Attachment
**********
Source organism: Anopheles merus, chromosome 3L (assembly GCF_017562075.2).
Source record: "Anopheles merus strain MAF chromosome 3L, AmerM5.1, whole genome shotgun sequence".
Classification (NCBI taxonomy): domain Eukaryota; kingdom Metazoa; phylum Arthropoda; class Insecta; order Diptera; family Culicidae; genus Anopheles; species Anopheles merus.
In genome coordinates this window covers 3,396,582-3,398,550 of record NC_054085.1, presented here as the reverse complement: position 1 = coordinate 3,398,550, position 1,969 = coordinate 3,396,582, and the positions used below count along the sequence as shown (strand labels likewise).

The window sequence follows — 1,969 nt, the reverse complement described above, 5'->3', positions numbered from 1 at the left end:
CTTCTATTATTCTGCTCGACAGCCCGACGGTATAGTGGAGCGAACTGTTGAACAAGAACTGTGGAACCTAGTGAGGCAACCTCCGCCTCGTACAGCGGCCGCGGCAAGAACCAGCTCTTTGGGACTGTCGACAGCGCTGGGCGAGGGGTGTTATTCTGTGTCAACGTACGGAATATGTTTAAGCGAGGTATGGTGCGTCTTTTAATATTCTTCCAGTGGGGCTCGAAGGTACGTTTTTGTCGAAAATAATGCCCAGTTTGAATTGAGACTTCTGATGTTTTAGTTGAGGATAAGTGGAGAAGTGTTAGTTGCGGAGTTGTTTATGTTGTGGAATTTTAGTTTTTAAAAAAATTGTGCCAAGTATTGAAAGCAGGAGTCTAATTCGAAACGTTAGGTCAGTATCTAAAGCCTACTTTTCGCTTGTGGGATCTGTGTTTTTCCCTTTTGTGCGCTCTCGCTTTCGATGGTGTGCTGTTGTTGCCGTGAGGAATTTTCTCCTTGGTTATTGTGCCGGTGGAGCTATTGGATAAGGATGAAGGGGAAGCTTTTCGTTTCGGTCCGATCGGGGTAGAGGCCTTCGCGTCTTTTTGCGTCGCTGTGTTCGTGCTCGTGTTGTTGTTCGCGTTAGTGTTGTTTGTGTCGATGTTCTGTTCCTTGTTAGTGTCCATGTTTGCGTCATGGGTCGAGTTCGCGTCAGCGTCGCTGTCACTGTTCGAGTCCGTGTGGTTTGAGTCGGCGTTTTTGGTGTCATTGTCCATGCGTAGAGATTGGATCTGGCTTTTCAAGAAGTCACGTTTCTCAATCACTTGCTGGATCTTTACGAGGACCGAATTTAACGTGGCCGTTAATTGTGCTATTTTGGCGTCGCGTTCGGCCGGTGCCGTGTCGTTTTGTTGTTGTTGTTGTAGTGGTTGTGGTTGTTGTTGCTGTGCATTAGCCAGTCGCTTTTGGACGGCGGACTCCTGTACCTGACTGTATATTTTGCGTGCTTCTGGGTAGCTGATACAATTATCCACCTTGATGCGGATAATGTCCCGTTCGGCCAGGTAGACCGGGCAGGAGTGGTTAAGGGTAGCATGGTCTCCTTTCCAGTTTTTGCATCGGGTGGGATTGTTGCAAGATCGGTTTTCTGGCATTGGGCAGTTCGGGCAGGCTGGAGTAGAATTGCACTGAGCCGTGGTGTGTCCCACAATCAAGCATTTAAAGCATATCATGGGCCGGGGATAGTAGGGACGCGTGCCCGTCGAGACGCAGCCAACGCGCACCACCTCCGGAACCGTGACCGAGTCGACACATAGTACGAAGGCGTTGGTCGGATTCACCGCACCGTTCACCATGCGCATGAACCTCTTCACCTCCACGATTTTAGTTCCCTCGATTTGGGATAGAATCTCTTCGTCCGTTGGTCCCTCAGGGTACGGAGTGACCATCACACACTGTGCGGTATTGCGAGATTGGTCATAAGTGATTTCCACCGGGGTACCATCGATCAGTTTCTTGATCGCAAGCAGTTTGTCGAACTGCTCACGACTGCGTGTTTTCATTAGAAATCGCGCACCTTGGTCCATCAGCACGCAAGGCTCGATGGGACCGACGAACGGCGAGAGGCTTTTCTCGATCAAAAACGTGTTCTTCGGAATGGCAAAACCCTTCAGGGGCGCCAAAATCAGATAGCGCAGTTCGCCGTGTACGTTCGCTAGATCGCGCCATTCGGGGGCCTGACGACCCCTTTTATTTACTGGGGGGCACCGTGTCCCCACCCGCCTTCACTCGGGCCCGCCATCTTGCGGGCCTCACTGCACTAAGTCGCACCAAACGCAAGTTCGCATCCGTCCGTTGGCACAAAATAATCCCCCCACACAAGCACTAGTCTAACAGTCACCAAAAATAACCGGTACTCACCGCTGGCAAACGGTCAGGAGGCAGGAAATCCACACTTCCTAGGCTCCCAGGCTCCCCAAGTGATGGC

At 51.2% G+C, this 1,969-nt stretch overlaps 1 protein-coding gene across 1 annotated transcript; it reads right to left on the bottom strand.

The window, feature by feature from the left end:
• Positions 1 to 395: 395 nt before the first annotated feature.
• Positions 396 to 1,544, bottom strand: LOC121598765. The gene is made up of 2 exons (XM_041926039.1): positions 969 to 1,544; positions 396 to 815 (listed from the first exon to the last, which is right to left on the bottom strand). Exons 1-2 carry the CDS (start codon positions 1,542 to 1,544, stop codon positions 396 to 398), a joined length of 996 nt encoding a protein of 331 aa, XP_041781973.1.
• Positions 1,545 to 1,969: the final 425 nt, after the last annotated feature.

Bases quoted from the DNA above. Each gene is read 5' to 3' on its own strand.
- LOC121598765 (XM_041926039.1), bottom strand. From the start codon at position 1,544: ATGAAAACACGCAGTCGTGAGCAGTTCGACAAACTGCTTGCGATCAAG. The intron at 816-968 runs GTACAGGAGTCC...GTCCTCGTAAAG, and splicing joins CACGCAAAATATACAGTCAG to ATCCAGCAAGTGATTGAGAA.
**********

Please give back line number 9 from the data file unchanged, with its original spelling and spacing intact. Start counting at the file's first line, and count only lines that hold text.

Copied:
• Positions 1 to 395: 395 nt before the first annotated feature.